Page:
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Reaction To Athletes' National Anthem Protests Mixed In Northern California

By Ed Crane

SACRAMENTO (CBS13) - Week three of the 2017 NFL season brought some wild finishes, and entertaining games, but much of the talk among fans, was what happened before the games, as a growing number of NFL players, for varying reasons, elected to do something other than standing respectfully for the national anthem.

Some teams, like the New York Giants, held hands through The Star-Spangled Banner; most of the Pittsburgh Steeler squad stayed in the locker room and the Oakland Raiders offensive line sat for song, and most teams had at least one player stand or kneel in protest of past racial policies, or simply in solidarity with other players. Some acted in response to president trump, who told an Alabama political audience that Americans should boycott any team, that employed players who refuse to stand for the anthem.

ALSO READ: NASCAR Owners' Warnings Prevent Anthem Protests; Trump Pleased

Locally sports fans seemed divided on the issue.

"Some of them didn't even come out for the national anthem. They stayed in the locker room. That's all wrong," said Gaye Simmons, who's unhappy with the 49ers, whose ex-quarterback Colin Kaepernick started the trend last year, or the Raiders, who staged the offensive line anthem action on national TV.

Others were politely tolerant.

At Bob's Bar in Elk Grove, sentiment ran the gamut from politely tolerant to angry and ashamed.

"I don't think it's the president's job to step into the NFL and make policy. I am a vet; I believe that everybody should stand for the anthem," said Rob Powell.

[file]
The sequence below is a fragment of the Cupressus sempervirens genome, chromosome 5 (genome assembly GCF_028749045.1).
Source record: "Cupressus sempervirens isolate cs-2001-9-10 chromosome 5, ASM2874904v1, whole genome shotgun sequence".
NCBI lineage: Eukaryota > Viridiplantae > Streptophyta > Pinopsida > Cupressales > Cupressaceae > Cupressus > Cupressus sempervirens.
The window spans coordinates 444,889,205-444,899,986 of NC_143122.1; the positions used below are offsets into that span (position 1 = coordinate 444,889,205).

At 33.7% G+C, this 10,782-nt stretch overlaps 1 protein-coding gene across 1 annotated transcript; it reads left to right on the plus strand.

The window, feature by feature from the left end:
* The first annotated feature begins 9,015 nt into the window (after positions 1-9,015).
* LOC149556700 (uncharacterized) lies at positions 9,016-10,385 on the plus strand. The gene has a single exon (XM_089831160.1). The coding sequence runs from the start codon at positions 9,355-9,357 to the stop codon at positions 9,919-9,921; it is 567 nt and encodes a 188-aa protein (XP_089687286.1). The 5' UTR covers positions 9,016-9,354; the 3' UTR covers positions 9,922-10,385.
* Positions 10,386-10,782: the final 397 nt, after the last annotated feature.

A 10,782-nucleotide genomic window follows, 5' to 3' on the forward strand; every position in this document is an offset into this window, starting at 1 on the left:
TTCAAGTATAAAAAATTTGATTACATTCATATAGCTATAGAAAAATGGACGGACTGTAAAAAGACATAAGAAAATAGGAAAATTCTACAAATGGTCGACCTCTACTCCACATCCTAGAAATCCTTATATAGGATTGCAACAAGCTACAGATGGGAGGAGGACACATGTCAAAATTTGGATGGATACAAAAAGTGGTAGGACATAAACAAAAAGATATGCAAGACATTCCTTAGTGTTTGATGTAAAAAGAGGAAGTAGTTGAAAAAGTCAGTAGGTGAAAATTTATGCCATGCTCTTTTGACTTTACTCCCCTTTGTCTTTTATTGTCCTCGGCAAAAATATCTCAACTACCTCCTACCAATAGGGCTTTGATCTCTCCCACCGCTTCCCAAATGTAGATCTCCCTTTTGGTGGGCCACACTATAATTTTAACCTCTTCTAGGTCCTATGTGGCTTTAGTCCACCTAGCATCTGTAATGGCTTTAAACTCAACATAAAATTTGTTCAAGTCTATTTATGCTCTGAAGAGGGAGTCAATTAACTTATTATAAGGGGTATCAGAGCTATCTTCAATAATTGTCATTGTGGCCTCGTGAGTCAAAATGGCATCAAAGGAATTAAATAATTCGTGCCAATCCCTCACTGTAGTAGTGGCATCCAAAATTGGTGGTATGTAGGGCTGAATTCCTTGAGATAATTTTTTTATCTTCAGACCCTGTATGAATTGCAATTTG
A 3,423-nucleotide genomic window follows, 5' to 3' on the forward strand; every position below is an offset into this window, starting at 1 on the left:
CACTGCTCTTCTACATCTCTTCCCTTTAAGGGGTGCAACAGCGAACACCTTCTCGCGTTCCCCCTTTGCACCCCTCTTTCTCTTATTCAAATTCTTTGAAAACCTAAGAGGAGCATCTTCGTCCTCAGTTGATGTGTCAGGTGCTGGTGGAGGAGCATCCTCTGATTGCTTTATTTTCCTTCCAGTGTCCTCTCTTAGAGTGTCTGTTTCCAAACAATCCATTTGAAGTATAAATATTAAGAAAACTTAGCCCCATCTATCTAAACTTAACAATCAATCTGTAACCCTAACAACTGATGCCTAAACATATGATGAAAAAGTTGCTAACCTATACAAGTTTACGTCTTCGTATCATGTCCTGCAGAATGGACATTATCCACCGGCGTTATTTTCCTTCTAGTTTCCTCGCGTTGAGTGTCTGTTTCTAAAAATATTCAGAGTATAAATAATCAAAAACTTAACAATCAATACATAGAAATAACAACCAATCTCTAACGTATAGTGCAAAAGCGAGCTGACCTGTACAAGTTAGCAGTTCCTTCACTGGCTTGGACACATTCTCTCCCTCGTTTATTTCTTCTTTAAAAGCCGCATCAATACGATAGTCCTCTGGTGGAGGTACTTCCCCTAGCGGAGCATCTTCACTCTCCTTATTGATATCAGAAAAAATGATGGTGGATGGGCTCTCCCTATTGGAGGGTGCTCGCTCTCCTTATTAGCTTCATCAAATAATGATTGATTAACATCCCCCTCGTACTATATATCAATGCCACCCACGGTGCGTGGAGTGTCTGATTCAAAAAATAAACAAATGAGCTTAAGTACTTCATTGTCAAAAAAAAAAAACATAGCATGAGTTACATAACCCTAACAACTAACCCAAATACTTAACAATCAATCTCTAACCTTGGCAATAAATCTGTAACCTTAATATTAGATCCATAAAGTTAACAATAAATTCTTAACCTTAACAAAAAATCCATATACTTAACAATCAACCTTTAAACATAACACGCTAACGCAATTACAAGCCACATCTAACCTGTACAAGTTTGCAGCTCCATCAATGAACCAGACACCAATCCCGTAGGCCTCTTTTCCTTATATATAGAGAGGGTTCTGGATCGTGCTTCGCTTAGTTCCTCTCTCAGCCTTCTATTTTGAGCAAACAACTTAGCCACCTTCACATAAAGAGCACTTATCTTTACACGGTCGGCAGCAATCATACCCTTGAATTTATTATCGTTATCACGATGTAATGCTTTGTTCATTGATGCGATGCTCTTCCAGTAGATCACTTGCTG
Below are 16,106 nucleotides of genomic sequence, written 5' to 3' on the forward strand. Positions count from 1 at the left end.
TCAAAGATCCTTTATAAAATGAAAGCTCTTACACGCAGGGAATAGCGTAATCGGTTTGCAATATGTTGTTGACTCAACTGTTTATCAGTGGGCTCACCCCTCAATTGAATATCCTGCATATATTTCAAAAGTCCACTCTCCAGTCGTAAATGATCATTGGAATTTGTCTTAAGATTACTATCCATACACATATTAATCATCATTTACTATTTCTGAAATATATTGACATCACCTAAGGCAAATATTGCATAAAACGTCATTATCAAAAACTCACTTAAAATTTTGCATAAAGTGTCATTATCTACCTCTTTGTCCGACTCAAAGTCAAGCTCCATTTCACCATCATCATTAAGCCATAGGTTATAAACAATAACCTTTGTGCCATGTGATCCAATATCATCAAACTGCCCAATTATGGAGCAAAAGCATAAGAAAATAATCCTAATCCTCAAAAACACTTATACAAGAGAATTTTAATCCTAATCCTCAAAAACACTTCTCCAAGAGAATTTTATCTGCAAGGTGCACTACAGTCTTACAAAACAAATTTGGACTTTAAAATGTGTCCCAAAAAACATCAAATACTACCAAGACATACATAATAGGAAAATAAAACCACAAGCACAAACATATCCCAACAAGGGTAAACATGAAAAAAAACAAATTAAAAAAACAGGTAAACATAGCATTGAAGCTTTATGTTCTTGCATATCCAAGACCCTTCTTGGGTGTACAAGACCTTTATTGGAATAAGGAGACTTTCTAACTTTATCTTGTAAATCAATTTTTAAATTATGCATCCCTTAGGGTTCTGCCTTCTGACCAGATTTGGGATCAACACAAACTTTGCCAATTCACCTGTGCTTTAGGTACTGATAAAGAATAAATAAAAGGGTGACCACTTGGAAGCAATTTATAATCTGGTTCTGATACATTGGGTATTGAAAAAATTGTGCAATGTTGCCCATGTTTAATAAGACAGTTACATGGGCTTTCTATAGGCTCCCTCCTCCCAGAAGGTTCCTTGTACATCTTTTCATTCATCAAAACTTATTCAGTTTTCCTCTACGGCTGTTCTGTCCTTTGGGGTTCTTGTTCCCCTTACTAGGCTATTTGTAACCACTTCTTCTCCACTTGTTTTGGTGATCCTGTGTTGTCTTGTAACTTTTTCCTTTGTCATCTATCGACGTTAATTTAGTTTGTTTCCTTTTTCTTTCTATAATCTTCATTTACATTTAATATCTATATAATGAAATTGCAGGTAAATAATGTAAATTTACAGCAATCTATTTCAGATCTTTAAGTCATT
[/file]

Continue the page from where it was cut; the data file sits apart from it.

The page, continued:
With the 49ers issuing a statement of solidarity with players who sit for the anthem, the entire Raiders offensive line refused to stand, and even a baseball player, Oakland's Bruce Maxwell, sat for The Star-Spangled Banner.

Mike Salinas says he's done with local teams"

"I won't support it. I think it's all a fad and it's gone overboard and it's just ridiculous," he said.

ALSO READ: Photo Of 97-Year-Old WWII Vet Taking Knee In Support Of NFL Protests Goes Viral

A few folks shared former veteran Roxeanne Willaims' view.

"I disagree but they have the right to protest any way they want," she said.

Just don't ask her about the millions paid to those taking a knee listening to Francis Scott Key.

"And the soldiers don't make anywhere near that," she said.

At O'Malley's in Old Sac, the mere mention of Donald Trump got people talking.

"He divides us as a country. We're already divided; he makes it more intense," said Marika Young.

Tony Belmonte would have none of it.

"If they're an American, they stand up for it whether they believe what the president or anyone else says. It's not about a person, it's about the founding fathers and what they built," he said.

Colin Kaepernick's personal protest last season has clearly resonated with a growing number of players. But's he's out of a job three weeks into the new season, and the question persists: is he off the field because of weak play...or strong opinion?

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